The truth about youth? They’ve not had it this tough for a very long time

The truth about youth? They’ve not had it this tough for a very long time
Opinion: Strategy Leaders

As society seems to prize the young, brands should not ignore their struggles and need to adjust their messaging and media accordingly in the long-term.


As we inch our way out of January and shuffle towards Spring, much of the UK population will be eyeing up the lighter, longer days with mounting anticipation for a chink in their energy bills and a recouping of Christmas outlay.

Through in-depth research amongst 11- to 21-year-olds, the second volume in OMD UK’s The Real Britain Series, The Truth About Youth, in collaboration with News UK, it became clear that money troubles are never far from our children’s minds either. An OMD radar study of 2,000 people found 72% of adults agreed that money is tight, and 69% are worried about their financial status.

Even before the cost-of-living crisis hit last year 20% of this country’s children were living in poverty. The stark reality of life for many, and the resulting anxiety we carry as adults and caregivers, means it’s very difficult to shield these stresses from kids, and they inevitably become their worries too.

There has been a 14% rise in financial anxiety year-on-year amongst young people.

The cost of living is shaping culture, expression, and freedom

There are increasing limitations on free-to-access community programmes; cost of utilities, travel and day-to-day life came up repeatedly and the inaccessibility to many of further education all stack up to create huge limitations for today’s youth.

“For people my age there isn’t much to go to in the holidays and no free events. We should have more things to do in our community.” Female, Birmingham, aged 12.

Our culture fetishes the young: we position teens as tastemakers; the expert voices on what is cool, new, and fun.

The reality is that emerging into the world and experiencing it joyously and relatively light-heartedly is simply out of reach for large swathe of this country’s young.

What’s more, once they get to an age where they have more financial responsibility, they are struggling to know how to deal with it.

Young people desperately want to handle their finances responsibly: 72% want to learn more about money in school, but there is a “lack of real-world skills provided by the education system.” Female, 20, Watford.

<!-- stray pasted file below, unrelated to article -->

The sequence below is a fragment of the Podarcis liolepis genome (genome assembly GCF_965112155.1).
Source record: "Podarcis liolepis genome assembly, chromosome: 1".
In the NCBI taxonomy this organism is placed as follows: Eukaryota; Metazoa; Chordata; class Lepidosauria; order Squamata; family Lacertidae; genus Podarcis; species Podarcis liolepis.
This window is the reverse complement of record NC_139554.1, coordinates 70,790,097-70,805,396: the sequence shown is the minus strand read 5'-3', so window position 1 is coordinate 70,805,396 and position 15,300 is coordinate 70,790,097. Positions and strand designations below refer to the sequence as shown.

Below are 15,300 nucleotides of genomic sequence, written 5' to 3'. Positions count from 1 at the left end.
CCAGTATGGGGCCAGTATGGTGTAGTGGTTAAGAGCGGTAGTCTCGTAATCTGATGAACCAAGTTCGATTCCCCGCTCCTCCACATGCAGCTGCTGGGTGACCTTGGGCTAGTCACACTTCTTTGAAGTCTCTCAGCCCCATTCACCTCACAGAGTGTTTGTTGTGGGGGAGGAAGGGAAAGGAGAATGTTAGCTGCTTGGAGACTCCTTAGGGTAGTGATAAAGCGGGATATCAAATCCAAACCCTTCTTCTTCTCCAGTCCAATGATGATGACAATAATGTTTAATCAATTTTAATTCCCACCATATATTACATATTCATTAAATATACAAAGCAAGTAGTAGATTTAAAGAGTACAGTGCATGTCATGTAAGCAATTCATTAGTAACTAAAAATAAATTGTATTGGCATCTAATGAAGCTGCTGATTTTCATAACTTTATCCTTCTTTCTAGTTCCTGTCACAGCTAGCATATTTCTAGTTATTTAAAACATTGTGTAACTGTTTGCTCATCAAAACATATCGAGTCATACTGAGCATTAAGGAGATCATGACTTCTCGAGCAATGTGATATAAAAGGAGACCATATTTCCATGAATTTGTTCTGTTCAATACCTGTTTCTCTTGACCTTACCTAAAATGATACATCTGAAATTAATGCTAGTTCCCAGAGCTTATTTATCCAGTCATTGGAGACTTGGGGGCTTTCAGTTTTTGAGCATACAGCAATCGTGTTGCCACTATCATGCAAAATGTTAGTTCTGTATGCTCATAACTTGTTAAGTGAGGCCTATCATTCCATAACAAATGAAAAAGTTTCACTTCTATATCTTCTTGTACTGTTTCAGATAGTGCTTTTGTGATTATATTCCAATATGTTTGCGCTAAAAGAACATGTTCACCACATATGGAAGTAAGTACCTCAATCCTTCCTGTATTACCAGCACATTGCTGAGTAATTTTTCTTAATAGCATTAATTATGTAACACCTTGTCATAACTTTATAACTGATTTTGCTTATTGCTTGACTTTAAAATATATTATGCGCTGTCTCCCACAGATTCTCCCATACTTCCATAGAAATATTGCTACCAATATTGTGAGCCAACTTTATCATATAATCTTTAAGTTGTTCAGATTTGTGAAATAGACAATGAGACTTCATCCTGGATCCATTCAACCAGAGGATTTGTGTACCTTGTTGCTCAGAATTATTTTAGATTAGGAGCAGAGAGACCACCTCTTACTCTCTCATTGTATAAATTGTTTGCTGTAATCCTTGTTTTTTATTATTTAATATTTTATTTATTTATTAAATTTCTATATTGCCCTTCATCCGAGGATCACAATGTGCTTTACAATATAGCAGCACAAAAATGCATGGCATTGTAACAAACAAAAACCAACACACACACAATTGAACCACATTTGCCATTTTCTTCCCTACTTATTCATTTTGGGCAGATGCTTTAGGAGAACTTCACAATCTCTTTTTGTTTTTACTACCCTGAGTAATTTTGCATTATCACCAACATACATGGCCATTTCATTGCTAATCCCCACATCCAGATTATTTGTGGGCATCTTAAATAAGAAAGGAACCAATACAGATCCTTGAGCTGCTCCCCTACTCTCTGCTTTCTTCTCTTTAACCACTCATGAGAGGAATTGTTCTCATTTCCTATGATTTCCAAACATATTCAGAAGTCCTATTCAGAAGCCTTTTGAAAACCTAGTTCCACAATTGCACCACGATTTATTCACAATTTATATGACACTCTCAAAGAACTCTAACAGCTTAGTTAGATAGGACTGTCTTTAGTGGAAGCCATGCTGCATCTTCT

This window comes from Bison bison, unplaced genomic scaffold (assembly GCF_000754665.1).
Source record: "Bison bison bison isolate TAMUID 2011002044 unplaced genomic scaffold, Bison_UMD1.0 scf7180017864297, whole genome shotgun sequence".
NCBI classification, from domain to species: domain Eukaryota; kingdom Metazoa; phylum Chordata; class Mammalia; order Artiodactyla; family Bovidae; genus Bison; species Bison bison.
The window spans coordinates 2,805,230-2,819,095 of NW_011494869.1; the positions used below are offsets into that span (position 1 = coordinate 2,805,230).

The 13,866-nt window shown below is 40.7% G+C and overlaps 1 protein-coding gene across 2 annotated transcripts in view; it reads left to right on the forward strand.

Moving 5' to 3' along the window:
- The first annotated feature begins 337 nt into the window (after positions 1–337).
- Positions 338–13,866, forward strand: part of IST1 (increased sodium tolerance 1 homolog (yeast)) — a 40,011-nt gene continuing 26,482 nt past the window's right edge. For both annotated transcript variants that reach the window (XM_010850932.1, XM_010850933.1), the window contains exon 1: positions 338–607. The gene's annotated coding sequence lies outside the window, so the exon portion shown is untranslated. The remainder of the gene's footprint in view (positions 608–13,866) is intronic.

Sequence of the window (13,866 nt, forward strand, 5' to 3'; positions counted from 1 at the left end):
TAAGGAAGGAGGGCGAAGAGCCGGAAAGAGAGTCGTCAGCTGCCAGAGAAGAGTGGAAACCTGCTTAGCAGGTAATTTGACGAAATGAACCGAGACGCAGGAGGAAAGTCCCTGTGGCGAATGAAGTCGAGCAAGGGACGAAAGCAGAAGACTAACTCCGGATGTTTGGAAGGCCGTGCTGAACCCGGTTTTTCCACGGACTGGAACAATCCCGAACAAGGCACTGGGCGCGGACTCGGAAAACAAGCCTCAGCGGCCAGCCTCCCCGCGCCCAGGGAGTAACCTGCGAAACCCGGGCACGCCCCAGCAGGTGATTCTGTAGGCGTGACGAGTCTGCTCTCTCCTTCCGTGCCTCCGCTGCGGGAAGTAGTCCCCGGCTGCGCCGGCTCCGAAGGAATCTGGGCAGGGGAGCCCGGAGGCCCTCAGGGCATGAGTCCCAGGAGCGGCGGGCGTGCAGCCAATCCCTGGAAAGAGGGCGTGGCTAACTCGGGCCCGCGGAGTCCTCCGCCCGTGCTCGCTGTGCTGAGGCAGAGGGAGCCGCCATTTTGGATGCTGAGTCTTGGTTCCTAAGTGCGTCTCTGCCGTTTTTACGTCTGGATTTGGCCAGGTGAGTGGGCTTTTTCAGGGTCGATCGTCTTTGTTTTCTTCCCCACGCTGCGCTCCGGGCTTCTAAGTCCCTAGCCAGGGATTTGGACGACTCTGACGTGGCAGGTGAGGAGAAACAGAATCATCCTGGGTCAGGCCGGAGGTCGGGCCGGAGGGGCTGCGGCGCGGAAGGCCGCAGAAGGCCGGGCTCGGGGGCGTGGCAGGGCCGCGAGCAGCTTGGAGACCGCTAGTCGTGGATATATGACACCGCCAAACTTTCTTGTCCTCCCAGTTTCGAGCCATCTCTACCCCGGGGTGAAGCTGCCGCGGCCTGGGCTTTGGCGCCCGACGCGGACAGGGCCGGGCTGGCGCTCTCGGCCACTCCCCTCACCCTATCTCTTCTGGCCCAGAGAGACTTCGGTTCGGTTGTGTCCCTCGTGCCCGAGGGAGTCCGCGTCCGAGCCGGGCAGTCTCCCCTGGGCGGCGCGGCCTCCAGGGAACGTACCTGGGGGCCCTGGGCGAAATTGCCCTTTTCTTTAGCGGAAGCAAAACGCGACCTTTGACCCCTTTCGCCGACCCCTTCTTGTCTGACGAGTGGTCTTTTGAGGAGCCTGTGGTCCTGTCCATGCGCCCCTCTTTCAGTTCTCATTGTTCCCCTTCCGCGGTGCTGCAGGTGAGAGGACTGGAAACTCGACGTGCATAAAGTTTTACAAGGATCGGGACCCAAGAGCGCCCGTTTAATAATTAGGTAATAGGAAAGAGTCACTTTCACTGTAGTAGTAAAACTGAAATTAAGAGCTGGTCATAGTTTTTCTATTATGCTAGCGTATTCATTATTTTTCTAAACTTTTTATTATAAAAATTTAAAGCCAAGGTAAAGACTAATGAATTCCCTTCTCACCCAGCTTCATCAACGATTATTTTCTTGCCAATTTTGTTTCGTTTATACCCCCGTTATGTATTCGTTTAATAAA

Despite this, young people feel like their concerns about financial literacy, and the myriad other issues they face daily, aren’t being heard: “they… don’t value our opinions, they don’t think we’ve lived enough or know enough about life.” Male, 16, Salford.

Why is this important for brands, and what can they do about it?

Younger consumers expect brands to consider their overall impact on the world, and value companies who allow their voices to be heard more clearly.

This group of people are likely to live into their nineties: securing loyalty from this cohort can allow brands to really win big, and if your brand sees the younger end of the population as their future consumer, the resulting brand strategy needs to root itself in authenticity and action:

Truly understand what it means to be young in this social and economic climate.

Articulate your brand purpose.

Enrich their experiences and add value, don’t just try to take their cash.

Consider whether your brand can step into the education gap and support financial literacy — don’t underestimate their desire to learn.


What does this mean for media planning?

If a brand starts to consciously move towards inclusion and altruism for young people, this has implications for media activity too;

Depth is important; going beyond simple spots and space unlocks opportunity and creates meaningful space for your brand.

Placements and partnerships in environments that support community and connection (online and “IRL”).

Presence where this group gather their information (think TikTok), as well as where they ratify some of that information (more traditional media environments, such as newsbrands).

Partnerships with influential role models in social and gaming environments: use them to support your messages, and drive engagement with the education you’re providing. Leverage the trust they’ve already built with the youth community.

Young people, whilst seen as the ‘cool’ target audience, are, at the same time, living their lives in a scary, unstable world about which they have very little say.

Their planet is burning and much of the infrastructure around them is being deliberately collapsed by adults in power.

Our brands can help them, raise them up and work with them. Let’s get going.

Laura Rowe is head of research at OMD UK

Strategy Leaders features on the Thursday edition of The Media Leader‘s daily bulletin with thought leadership, news and analysis dedicated to excellence in commercial media strategy.
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